OAKLAND -- Andre Iguodala is wry, he's dry, and he just isn't the kind of guy to drum his chest and announce he's taking over now.
That's good for the Warriors and for Iguodala in many ways, of course -- his subtle personal style has blended right in with the team's convivial atmosphere this season.
But amid the Clippers' all-out swarming of Stephen Curry in this playoff series, including during Los Angeles' 40-point victory in Game 2, this isn't a subtle moment for the Warriors.
The series is tied 1-1, and this is urgent. Thursday's Game 3 at Oracle Arena is time for money players to step out of the background.
So Iguodala's more obvious talents are being summoned in a very non-subtle way.
"We need him to be more aggressive, whether it be for himself or making plays," coach Mark Jackson said of Iguodala before Wednesday's practice at Oracle Arena. "If they're going to play Steph that way, then guys have got to be live options."
Klay Thompson and David Lee are the Warriors' usual alternate options for volume offense, but they've also run into some issues against the Clippers' size and aggressiveness.
Which leaves Iguodala, who spent a lot of years as a top-option playmaker with Philadelphia and Denver ... but not always seeming to love it.
Then he was acquired -- and given a $48 million deal -- by the Warriors last offseason and happily accepted that Curry, Lee and Thompson were established as the main gunslingers.
Iguodala's value to the Warriors during the regular season was as a bonus supporting actor -- an elite wing defender, fast-break finisher and overall very popular teammate.
True to that, Iguodala took only six shots apiece in the first two games of this series and scored a combined 12 points without doing much else to hurt the Clippers' D.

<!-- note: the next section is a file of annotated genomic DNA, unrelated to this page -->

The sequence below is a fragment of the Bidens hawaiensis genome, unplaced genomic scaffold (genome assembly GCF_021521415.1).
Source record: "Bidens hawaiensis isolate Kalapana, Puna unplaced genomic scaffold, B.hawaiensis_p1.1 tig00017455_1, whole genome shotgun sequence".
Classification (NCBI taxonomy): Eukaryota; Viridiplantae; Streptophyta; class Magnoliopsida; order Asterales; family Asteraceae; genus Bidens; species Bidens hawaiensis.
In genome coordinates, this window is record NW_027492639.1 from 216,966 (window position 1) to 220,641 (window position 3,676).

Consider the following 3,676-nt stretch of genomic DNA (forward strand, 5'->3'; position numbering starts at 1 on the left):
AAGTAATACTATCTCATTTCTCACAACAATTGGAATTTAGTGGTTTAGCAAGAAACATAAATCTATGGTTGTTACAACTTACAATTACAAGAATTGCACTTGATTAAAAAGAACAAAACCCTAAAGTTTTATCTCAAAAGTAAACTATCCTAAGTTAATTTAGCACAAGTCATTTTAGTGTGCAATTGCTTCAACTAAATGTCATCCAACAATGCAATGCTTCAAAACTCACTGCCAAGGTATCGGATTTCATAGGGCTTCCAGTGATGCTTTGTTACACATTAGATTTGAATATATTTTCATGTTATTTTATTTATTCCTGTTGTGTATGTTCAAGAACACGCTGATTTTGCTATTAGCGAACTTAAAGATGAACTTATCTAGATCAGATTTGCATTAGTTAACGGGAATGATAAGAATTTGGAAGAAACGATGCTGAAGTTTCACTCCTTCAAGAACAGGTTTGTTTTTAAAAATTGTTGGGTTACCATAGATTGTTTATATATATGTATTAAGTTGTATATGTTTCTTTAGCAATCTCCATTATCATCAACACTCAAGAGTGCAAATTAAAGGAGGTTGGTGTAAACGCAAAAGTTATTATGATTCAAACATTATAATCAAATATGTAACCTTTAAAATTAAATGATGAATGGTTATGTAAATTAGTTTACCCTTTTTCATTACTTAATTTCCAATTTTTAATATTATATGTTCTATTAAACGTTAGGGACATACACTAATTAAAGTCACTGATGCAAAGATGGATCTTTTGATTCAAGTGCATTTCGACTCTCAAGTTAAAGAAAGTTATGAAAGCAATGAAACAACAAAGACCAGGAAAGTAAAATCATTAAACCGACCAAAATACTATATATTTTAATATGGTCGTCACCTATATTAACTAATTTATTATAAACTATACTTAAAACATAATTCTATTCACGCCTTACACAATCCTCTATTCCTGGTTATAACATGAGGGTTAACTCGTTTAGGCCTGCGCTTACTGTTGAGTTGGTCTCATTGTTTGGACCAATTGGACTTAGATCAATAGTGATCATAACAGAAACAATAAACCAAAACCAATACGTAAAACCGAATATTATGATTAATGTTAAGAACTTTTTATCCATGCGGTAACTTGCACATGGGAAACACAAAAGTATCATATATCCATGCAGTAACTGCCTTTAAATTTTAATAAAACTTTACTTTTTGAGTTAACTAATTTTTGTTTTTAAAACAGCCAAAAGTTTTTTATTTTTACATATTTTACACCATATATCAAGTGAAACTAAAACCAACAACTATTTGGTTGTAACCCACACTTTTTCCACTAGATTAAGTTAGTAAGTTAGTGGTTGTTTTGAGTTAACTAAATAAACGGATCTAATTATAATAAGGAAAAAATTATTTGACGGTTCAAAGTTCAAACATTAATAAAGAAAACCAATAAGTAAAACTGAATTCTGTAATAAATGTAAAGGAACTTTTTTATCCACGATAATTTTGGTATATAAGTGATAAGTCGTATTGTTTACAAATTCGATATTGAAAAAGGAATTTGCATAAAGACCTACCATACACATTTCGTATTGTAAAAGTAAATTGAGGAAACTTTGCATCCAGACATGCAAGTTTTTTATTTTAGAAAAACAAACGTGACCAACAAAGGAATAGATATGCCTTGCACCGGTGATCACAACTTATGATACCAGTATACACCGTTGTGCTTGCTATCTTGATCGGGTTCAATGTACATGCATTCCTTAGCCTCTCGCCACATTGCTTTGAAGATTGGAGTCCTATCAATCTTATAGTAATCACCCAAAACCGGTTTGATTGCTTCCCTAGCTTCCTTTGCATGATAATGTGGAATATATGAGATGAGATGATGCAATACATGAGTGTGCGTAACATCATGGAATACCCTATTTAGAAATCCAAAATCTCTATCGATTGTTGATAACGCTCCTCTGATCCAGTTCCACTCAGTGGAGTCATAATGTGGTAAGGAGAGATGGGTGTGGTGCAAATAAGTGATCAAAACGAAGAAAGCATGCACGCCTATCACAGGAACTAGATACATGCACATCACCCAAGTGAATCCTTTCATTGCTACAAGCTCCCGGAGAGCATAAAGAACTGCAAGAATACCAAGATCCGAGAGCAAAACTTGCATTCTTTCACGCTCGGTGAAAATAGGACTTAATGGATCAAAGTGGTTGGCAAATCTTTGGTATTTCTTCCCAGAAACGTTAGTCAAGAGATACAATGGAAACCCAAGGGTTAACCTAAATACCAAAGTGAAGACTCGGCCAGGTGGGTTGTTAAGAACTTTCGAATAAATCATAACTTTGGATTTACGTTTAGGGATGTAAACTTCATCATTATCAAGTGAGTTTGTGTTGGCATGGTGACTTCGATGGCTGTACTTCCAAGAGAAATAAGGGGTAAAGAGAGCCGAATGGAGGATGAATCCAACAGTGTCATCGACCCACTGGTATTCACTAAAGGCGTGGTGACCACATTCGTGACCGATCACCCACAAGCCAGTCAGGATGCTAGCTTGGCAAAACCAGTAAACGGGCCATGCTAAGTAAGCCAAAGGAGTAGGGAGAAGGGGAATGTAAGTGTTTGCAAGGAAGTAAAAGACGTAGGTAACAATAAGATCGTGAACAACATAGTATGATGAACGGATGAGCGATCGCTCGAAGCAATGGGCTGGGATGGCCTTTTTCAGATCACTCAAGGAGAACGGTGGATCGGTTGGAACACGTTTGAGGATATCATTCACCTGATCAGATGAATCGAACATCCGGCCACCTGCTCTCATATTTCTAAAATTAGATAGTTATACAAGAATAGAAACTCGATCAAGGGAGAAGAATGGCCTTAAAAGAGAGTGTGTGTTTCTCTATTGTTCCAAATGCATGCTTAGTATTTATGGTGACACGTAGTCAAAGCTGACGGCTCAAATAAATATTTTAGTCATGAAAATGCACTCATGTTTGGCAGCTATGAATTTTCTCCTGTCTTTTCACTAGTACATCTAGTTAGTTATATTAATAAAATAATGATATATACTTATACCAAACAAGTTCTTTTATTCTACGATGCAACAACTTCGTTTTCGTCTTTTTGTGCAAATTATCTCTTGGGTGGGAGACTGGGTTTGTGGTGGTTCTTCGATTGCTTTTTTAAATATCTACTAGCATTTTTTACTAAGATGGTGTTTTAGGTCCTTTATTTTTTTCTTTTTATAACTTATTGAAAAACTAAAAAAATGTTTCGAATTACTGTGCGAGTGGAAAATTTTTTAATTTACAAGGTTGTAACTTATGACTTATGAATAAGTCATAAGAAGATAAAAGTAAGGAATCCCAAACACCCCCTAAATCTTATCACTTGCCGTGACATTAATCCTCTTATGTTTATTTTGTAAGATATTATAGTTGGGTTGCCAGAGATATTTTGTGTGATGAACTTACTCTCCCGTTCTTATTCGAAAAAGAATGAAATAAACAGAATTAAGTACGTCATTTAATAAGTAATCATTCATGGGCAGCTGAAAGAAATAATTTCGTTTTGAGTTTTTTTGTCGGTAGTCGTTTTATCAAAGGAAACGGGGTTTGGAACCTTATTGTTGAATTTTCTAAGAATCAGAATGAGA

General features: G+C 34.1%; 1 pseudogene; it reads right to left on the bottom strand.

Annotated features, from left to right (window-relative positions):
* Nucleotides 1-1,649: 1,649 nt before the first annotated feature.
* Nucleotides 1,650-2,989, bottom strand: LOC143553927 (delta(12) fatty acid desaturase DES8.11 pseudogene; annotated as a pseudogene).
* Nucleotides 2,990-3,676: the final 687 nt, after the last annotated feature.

That just isn't enough when Curry is dribbling for his life and the Warriors are desperate for willing shooters.
"I'm looking to take more shots every game," Iguodala said. "But just trying to play in the flow of the basketball, not having to force ... and it'll come."
But can he just flip the "go" switch that easily? Iguodala took only 7.3 shots a game this regular season, almost four fewer than his career average.
The Clippers, so far, have bet Iguodala can't or won't.
To start the games, the Clippers have mainly used J.J. Redick to defend Iguodala and rotated like mad as they have pursued Curry all over the floor.
"We put the ball in (Iguodala's) hands and they put (power forward) Blake Griffin on him," Jackson said. "Those plays are opportunities for him to take advantage of the matchups.
"But (Iguodala is) a guy that I know he's going to be fine and I know he's a guy that embraces moments like this. So there's no concern."
Beyond the eagerness to blend in, Iguodala had issues with a strained hamstring and knee tendinitis this season; he never quite seemed to regain the explosion he had at the start of this season.
Iguodala -- who averaged 15.6 shots per game in 2007-08 -- only had five games this season when he took 11 shots or more.
What's relevant now: The Warriors need him to be a dangerous offensive threat against the Clippers.
Last season playing for the Denver Nuggets against the Warriors in the first round of the playoffs, Iguodala took 35 combined shots in the final two games of Golden State's series victory.
"I didn't force it at all, and the ball just seemed to get in my hands last year," Iguodala said. "(This season is) a different situation. But I definitely feel like I have an advantage, and I'll try to take advantage of it."
There's one bit of admitted urgency to this series: Iguodala has said the team is playing to save Jackson's job.
Do you really think that, Andre?
"It's more so just being sarcastic about (the idea that Jackson could be in trouble)," Iguodala said, shrugging his shoulders. "It's funny even to be mentioning it or even be talking about it, with the job that he's done, coming from his first year, increasing the win total every year."
It's not being sarcastic to suggest that a victory in this series would go a long way to giving Jackson and his players a sense of security into the future.
To do that, Jackson needs more from Iguodala -- maybe handling the ball, with Curry and Thompson running off screens at the wings.
And if the Clippers fall off of him to defend the two guards, Iguodala should be wide open.
Also, Iguodala could get a lot more time defending Clippers star point guard Chris Paul.
Or somebody else?
"I like guarding anybody," Iguodala said. "I might guard Blake, you never know."
Iguodala said this with his normal deadpan expression. He was joking but maybe he also was signaling that he knows he's in the spotlight now, and that it's time.
Read Tim Kawakami's Talking Points blog at blogs.mercurynews.com/kawakami.
L.A. Clippers at Warriors,
7:30 p.m., CSNBA, TNT
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